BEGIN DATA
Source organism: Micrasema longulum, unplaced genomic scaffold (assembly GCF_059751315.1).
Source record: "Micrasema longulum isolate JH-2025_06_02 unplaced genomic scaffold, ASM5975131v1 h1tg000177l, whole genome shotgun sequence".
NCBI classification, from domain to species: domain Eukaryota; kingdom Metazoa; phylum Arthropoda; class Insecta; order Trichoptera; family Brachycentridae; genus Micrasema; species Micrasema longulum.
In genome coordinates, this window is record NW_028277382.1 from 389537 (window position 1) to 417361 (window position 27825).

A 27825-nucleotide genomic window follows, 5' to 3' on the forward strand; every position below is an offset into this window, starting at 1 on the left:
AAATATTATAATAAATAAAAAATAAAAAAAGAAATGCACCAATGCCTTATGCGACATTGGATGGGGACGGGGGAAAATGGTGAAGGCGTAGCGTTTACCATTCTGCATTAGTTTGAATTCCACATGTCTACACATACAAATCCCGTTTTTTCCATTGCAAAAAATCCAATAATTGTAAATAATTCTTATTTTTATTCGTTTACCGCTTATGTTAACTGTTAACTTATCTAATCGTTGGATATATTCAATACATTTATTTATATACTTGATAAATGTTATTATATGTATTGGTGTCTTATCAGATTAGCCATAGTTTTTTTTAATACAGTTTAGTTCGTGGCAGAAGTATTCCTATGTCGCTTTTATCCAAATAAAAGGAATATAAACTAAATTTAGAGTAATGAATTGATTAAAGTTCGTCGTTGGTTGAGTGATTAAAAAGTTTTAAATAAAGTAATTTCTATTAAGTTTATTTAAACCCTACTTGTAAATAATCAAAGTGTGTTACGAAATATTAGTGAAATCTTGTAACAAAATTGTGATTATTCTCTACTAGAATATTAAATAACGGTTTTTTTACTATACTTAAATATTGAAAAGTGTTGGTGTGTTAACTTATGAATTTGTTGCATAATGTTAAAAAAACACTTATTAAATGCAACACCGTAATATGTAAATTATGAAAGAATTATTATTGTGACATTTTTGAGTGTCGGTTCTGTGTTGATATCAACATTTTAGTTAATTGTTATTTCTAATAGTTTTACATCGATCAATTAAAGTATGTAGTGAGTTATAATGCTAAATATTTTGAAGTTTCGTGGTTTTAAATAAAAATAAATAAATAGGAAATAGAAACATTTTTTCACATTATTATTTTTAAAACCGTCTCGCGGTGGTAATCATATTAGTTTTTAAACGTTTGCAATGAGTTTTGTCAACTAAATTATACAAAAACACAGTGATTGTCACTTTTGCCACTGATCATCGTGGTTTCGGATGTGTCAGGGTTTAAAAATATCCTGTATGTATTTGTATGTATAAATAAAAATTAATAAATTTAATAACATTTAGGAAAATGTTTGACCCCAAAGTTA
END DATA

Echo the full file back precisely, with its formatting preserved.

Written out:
Source organism: Micrasema longulum, unplaced genomic scaffold (assembly GCF_059751315.1).
Source record: "Micrasema longulum isolate JH-2025_06_02 unplaced genomic scaffold, ASM5975131v1 h1tg000177l, whole genome shotgun sequence".
NCBI classification, from domain to species: domain Eukaryota; kingdom Metazoa; phylum Arthropoda; class Insecta; order Trichoptera; family Brachycentridae; genus Micrasema; species Micrasema longulum.
In genome coordinates, this window is record NW_028277382.1 from 389537 (window position 1) to 417361 (window position 27825).

A 27825-nucleotide genomic window follows, 5' to 3' on the forward strand; every position below is an offset into this window, starting at 1 on the left:
AAATATTATAATAAATAAAAAATAAAAAAAGAAATGCACCAATGCCTTATGCGACATTGGATGGGGACGGGGGAAAATGGTGAAGGCGTAGCGTTTACCATTCTGCATTAGTTTGAATTCCACATGTCTACACATACAAATCCCGTTTTTTCCATTGCAAAAAATCCAATAATTGTAAATAATTCTTATTTTTATTCGTTTACCGCTTATGTTAACTGTTAACTTATCTAATCGTTGGATATATTCAATACATTTATTTATATACTTGATAAATGTTATTATATGTATTGGTGTCTTATCAGATTAGCCATAGTTTTTTTTAATACAGTTTAGTTCGTGGCAGAAGTATTCCTATGTCGCTTTTATCCAAATAAAAGGAATATAAACTAAATTTAGAGTAATGAATTGATTAAAGTTCGTCGTTGGTTGAGTGATTAAAAAGTTTTAAATAAAGTAATTTCTATTAAGTTTATTTAAACCCTACTTGTAAATAATCAAAGTGTGTTACGAAATATTAGTGAAATCTTGTAACAAAATTGTGATTATTCTCTACTAGAATATTAAATAACGGTTTTTTTACTATACTTAAATATTGAAAAGTGTTGGTGTGTTAACTTATGAATTTGTTGCATAATGTTAAAAAAACACTTATTAAATGCAACACCGTAATATGTAAATTATGAAAGAATTATTATTGTGACATTTTTGAGTGTCGGTTCTGTGTTGATATCAACATTTTAGTTAATTGTTATTTCTAATAGTTTTACATCGATCAATTAAAGTATGTAGTGAGTTATAATGCTAAATATTTTGAAGTTTCGTGGTTTTAAATAAAAATAAATAAATAGGAAATAGAAACATTTTTTCACATTATTATTTTTAAAACCGTCTCGCGGTGGTAATCATATTAGTTTTTAAACGTTTGCAATGAGTTTTGTCAACTAAATTATACAAAAACACAGTGATTGTCACTTTTGCCACTGATCATCGTGGTTTCGGATGTGTCAGGGTTTAAAAATATCCTGTATGTATTTGTATGTATAAATAAAAATTAATAAATTTAATAACATTTAGGAAAATGTTTGACCCCAAAGTTA